Author Topic: BOMN - Boston Omaha Corporation  (Read 39479 times)


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    • The Corpraider
Re: BOMN - Boston Omaha Corporation
« Reply #130 on: January 24, 2020, 05:53:14 PM »
@Corpraider: One of Flagler's quips as quoted from a great book Last Train to Paradise - "I would have been a rich man if it hadn't been for Florida". 

I researched further on Akre/BOMN.  Last filing in 2017 for entity named Spencer Capital Holdings LTD (private fund with interests in insurance and car financing/dealer services) has the following Board Members - Charles Akre and Alex Rozek.  So the two sat (or still sit) on a BOD together.  Wonder if there was a conflict and that's why Akre had to sell BOMN.  Interesting side note, none other than famous value investor Michael Burry MD was (is) on same BOD.  Mr. Rozek finds himself rubbing elbows with some super value investors Akre & Burry. 

One of the subsidiaries of Spencer Capital is SouthWest Dealer Services is a full-service finance and insurance (F&I) company.  So Rozek is seeing lots of things related to auto lending, auto dealers, and auto insurance sitting on the BOD of Spencer Capital.  I'm almost positive that SWDS is selling United Casualty & Surety products (wholly owned by BOMN). 

Lastly, Adam Peterson is on the BOD and major shareholder of Nicholas Financial (NICK) which is a thrift lending to sub-prime auto customers. 

Above furthers the thought of BOMN's deep knowledge of sub-prime auto loan industry with passive equity purchase of bank doing sub-prime auto loans AND insurance distribution.  All of this may mean nothing, or may mean something.  Deep value comes from deep understanding.

I will have to check that book out.  Thanks!  Yeah I remember coming across that NICK position when they made the investment in the LA subprime auto bank.  I saw financials on a couple of sub-prime auto dealers back when I was a commercial banker and they were...killing it.  I'm not a fan tho.  Much more interested in the billboards (have CCO, LAMR, and OUT in a watchlist and look at JDDecaux every once in a while) surety bonds, even the uber-levered home builder with the land options.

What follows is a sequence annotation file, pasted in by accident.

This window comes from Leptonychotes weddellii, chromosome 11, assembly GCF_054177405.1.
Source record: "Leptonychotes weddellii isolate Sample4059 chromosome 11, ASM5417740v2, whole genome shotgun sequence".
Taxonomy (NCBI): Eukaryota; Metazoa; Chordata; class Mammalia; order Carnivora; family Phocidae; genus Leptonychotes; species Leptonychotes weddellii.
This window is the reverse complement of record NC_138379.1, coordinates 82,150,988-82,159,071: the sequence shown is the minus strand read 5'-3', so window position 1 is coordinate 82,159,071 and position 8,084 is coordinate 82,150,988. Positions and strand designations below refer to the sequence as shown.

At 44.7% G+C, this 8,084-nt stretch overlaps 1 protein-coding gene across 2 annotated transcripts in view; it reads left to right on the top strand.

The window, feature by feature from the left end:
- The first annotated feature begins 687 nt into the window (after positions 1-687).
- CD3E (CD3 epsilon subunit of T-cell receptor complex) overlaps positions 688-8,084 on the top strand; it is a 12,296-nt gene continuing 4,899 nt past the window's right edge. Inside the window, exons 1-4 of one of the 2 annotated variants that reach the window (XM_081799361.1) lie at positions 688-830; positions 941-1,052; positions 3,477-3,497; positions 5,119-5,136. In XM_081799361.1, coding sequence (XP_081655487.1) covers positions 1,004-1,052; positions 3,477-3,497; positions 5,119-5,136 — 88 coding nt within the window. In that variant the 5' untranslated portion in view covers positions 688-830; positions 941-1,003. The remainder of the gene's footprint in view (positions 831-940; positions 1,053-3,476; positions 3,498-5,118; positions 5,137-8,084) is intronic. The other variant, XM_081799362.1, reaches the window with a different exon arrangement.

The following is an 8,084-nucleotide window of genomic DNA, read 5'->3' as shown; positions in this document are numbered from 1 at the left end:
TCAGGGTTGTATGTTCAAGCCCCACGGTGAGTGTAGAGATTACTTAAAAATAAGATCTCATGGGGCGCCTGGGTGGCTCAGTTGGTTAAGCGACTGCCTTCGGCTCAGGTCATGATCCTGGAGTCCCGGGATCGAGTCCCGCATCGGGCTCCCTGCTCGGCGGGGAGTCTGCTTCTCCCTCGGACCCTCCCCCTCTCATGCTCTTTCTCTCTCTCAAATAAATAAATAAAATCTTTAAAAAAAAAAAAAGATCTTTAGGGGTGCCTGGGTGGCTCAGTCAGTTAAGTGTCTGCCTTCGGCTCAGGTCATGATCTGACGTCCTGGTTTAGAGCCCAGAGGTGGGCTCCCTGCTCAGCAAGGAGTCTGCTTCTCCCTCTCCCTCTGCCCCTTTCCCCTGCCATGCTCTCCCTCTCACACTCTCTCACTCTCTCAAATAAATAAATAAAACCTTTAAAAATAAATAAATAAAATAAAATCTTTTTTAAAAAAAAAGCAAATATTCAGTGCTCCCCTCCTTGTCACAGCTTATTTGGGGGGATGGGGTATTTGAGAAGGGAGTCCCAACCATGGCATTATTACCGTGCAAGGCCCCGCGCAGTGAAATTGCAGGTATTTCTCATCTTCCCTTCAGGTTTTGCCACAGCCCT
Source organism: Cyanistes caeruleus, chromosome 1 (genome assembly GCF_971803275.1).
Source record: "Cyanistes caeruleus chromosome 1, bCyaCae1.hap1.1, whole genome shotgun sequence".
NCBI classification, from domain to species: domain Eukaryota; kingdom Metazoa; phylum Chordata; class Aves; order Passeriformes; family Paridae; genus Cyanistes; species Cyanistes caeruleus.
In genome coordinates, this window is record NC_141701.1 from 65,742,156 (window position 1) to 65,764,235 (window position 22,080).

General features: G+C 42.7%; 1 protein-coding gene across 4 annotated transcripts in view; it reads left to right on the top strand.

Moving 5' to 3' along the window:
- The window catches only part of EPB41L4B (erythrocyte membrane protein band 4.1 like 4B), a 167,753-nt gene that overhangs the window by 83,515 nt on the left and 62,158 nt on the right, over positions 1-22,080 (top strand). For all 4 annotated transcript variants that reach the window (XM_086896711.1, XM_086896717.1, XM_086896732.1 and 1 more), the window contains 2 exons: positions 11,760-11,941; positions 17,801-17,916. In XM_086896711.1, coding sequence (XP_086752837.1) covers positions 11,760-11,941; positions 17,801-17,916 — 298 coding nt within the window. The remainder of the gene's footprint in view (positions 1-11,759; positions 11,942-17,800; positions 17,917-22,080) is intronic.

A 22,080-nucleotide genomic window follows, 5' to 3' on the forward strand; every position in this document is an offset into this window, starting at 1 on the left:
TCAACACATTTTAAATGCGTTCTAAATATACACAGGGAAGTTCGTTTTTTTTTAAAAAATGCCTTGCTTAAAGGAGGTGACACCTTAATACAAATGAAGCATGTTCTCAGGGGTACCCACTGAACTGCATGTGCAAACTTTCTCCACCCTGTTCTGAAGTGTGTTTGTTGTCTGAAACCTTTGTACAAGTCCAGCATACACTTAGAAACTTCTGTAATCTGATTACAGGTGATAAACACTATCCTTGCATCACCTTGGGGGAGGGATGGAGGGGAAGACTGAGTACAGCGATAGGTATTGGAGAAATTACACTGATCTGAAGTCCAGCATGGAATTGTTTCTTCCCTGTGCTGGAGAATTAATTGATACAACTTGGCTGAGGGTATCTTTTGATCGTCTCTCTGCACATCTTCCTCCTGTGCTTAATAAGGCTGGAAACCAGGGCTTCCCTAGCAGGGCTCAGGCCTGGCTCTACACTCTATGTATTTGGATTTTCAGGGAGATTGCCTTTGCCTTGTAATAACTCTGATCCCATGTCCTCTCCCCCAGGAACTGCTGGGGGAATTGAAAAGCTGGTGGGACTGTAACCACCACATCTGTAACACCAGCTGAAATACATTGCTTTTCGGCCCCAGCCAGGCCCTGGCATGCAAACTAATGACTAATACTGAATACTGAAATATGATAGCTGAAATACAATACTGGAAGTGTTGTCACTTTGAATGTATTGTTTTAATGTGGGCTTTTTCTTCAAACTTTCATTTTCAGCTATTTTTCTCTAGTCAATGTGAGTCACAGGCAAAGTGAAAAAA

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Re: BOMN - Boston Omaha Corporation
« Reply #131 on: February 21, 2020, 10:45:49 AM »
Additional commentary on Insurance Business of BOMN.  They have 2 line items for Insurance - Premium Earned and Insurance Commission.  Below are FY 2017, 2018 and Estimated FY 2019.

FY 2017
Premium Earned: $2,031,597
Insurance Commission: $1,586,200

FY 2018
Premium Earned: $3,184,312 (57% Increase YOY)
Insurance Commission: $2,606,031 (64% Increase YOY)

ESTIMATED FY 2019 (Q4 est. is increase of Q3 by 10% - very conservative)
Premium Earned: ~$10,807,428 (239% Increase YOY)
Insurance Commission: ~$1,688,033 ( -35% Decrease YOY)

The mechanics of their vertically integrated system from what I see is taking as much of the existing book of business from the agency brokerage and funnel through wholly owned insurance risk bearing business.  That is probably where the jump in premium earned came from and there for a drop in insurance commissions as a broker.  Whatever commission being paid is probably from 3rd party surety companies not owned by BOMN where the risks do not fit the underwriting box and have to be brokered to other surety companies.  My expectation is this commission line item will level off and hopefully see small organic growth over time.  Question I would have for management is exactly that what happened to books of business purchased?  Were they re-written with UCS as much as possible?  How much surety business is written with other risk bearing sureties?